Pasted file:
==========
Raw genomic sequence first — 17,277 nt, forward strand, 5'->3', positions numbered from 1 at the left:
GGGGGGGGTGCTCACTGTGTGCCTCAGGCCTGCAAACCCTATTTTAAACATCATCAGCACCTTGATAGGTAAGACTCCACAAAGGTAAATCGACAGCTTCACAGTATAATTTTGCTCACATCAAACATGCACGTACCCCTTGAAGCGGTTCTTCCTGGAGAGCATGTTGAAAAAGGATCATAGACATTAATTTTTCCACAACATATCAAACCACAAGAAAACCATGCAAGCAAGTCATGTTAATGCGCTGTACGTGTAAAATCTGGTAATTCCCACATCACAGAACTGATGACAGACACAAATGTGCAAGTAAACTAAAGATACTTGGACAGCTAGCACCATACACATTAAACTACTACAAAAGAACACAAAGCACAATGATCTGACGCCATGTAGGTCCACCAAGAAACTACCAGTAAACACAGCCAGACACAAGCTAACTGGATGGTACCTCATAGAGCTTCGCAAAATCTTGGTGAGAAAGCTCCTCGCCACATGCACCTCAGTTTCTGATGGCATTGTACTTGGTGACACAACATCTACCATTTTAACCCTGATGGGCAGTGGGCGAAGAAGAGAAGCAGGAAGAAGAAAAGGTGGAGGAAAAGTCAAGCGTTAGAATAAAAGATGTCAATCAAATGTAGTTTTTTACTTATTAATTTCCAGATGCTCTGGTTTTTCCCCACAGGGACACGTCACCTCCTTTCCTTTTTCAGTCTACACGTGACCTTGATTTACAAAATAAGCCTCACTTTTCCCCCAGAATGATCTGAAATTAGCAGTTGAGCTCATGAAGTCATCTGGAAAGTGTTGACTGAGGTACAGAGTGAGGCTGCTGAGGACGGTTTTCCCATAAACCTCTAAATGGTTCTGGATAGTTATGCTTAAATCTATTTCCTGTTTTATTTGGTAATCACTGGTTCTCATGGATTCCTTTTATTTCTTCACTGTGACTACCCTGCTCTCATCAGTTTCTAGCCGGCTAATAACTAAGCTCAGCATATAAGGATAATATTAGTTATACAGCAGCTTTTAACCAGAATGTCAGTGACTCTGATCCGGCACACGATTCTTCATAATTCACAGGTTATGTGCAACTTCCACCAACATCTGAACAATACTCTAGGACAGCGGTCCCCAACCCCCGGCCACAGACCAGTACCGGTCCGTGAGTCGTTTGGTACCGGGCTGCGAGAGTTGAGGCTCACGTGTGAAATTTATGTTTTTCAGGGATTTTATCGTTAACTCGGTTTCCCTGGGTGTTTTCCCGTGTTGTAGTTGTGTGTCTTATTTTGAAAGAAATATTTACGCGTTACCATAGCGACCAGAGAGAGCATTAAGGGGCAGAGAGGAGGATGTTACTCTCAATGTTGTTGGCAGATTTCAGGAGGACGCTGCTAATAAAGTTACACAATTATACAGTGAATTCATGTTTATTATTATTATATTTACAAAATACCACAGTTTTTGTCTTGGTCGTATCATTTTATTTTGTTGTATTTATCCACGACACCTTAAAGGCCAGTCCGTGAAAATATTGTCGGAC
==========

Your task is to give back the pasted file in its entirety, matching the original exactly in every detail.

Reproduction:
Raw genomic sequence first — 17,277 nt, forward strand, 5'->3', positions numbered from 1 at the left:
GGGGGGGGTGCTCACTGTGTGCCTCAGGCCTGCAAACCCTATTTTAAACATCATCAGCACCTTGATAGGTAAGACTCCACAAAGGTAAATCGACAGCTTCACAGTATAATTTTGCTCACATCAAACATGCACGTACCCCTTGAAGCGGTTCTTCCTGGAGAGCATGTTGAAAAAGGATCATAGACATTAATTTTTCCACAACATATCAAACCACAAGAAAACCATGCAAGCAAGTCATGTTAATGCGCTGTACGTGTAAAATCTGGTAATTCCCACATCACAGAACTGATGACAGACACAAATGTGCAAGTAAACTAAAGATACTTGGACAGCTAGCACCATACACATTAAACTACTACAAAAGAACACAAAGCACAATGATCTGACGCCATGTAGGTCCACCAAGAAACTACCAGTAAACACAGCCAGACACAAGCTAACTGGATGGTACCTCATAGAGCTTCGCAAAATCTTGGTGAGAAAGCTCCTCGCCACATGCACCTCAGTTTCTGATGGCATTGTACTTGGTGACACAACATCTACCATTTTAACCCTGATGGGCAGTGGGCGAAGAAGAGAAGCAGGAAGAAGAAAAGGTGGAGGAAAAGTCAAGCGTTAGAATAAAAGATGTCAATCAAATGTAGTTTTTTACTTATTAATTTCCAGATGCTCTGGTTTTTCCCCACAGGGACACGTCACCTCCTTTCCTTTTTCAGTCTACACGTGACCTTGATTTACAAAATAAGCCTCACTTTTCCCCCAGAATGATCTGAAATTAGCAGTTGAGCTCATGAAGTCATCTGGAAAGTGTTGACTGAGGTACAGAGTGAGGCTGCTGAGGACGGTTTTCCCATAAACCTCTAAATGGTTCTGGATAGTTATGCTTAAATCTATTTCCTGTTTTATTTGGTAATCACTGGTTCTCATGGATTCCTTTTATTTCTTCACTGTGACTACCCTGCTCTCATCAGTTTCTAGCCGGCTAATAACTAAGCTCAGCATATAAGGATAATATTAGTTATACAGCAGCTTTTAACCAGAATGTCAGTGACTCTGATCCGGCACACGATTCTTCATAATTCACAGGTTATGTGCAACTTCCACCAACATCTGAACAATACTCTAGGACAGCGGTCCCCAACCCCCGGCCACAGACCAGTACCGGTCCGTGAGTCGTTTGGTACCGGGCTGCGAGAGTTGAGGCTCACGTGTGAAATTTATGTTTTTCAGGGATTTTATCGTTAACTCGGTTTCCCTGGGTGTTTTCCCGTGTTGTAGTTGTGTGTCTTATTTTGAAAGAAATATTTACGCGTTACCATAGCGACCAGAGAGAGCATTAAGGGGCAGAGAGGAGGATGTTACTCTCAATGTTGTTGGCAGATTTCAGGAGGACGCTGCTAATAAAGTTACACAATTATACAGTGAATTCATGTTTATTATTATTATATTTACAAAATACCACAGTTTTTGTCTTGGTCGTATCATTTTATTTTGTTGTATTTATCCACGACACCTTAAAGGCCAGTCCGTGAAAATATTGTCGGAC